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‘A collection of treaties, engagements and sanads relating to India and neighbouring countries [...] Vol XI containing the treaties, & c., relating to Aden and the south western coast of Arabia, the Arab principalities in the Persian Gulf, Muscat (Oman), Baluchistan and the North-West Frontier Province’ [‎84r] (176/822)

The record is made up of 409 folios. It was created in 1933. It was written in English and French. The original is part of the British Library: India Office The department of the British Government to which the Government of India reported between 1858 and 1947. The successor to the Court of Directors. Records and Private Papers.

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ADEN— The Audhah —NO, LI~-1914.
No. LI.
Protectorate Treats with the Audali Sultan,—-1914.
The British Grovernment and Sultan Kasim bin Ahmed, the Audali, being
desirous of entering into relations of peace and friendship ;
The British Government have named and appointed Major-General Sir James
A. Bell, K.C.V.O., Political Resident A senior ranking political representative (equivalent to a Consul General) from the diplomatic corps of the Government of India or one of its subordinate provincial governments, in charge of a Political Residency. at Aden, to conclude a treaty for this
purpose.
The said Major-General Sir James A. Bell, K.C.V.O., and Sultan Kasim bin
Ahmed, the Audali, aforesaid, have agreed upon and concluded the following
Articles:—
I.
There shall be peace and friendship between the British Government and all
the tribesmen, subjects and dependents of the Audali Sultan. The subjects of
the British and the tribesmen of the Audali and its dependencies shall be free to
enter the territories of the other ; they shall not be molested, but shall be treated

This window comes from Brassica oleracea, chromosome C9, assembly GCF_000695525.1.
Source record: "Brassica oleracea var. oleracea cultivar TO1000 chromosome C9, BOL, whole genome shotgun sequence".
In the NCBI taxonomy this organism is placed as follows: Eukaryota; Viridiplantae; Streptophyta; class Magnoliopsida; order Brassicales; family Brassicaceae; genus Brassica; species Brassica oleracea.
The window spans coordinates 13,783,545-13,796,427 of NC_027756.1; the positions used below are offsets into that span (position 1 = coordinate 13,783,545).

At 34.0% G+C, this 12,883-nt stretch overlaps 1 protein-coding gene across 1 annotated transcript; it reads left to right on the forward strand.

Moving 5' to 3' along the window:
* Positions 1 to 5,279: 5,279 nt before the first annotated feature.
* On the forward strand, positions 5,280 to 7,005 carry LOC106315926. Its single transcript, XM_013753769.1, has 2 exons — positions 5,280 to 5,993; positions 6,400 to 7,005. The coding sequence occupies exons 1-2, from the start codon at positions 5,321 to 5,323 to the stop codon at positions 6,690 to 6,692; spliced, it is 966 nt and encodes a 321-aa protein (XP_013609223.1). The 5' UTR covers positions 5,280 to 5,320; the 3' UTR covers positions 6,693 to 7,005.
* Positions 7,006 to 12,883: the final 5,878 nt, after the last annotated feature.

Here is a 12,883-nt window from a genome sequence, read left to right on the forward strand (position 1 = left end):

with respect at all times and in all places. The said Sultan and other notable
persons shall visit Aden when they please. They shall be treated with respect
and be given passes to carry arms.
II.
In compliance with the wish of the aforesaid Sultan Kasim bin Ahmed, the
Audali, the British Government hereby undertakes to extend to the territory
of the Audali and all its dependencies, being under the authority and jurisdic
tion of the said Sultan, the gracious favour and protection of His Majesty the
King-Emperor.
III.
The said Sultan Kasim bin Ahmed, the Audali, hereby agrees and promises on
behalf of himself, his heirs and successors, and the whole of the tribesmen, subjects
and dependents, under his jurisdiction to refrain from entering into any corres
pondence, agreements, treaty or dealings with any foreign person, nation or
Power except with the knowledge and sanction of the British Government and
further promises to give immediate notice to the Resident at Aden or other British
Officer of the attempt by any other Power to interfere with the territory of the
Audali or any of its dependencies.
IV.
The said Sultan Kasim bin Ahmed, the Audali, hereby binds himself, and
his heirs and successors for ever that they will not cede, sell, mortgage, lease,
hire or give, or otherwise dispose of the territory of the Audali and its depen
dencies, or any part of the same, at any time to any Power or to the subjectii of
any Power other than the British Government.

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Content

The volume is a fifth edition of a collection of historic treaties, engagements and sanads (charters) signed between representatives of the British Government or East India Company, and foreign rulers, dignitories or government officials, in the regions of Aden, south west Arabia, the Arab coast of the Persian Gulf Historically used by the British to refer to the sea area between the Arabian Peninsula and Iran. Often referred to as The Gulf or the Arabian Gulf. , including Muscat and Oman, Baluchistan, and the north-west frontier province (present-day Pakistan). This volume, originally compiled by Charles Umpherston Aitchison, Under Secretary to the Government of India in the Foreign Department, was revised in 1930 and published in 1933 by the Manager of Publications in Dehli, under the authority of the Government of India.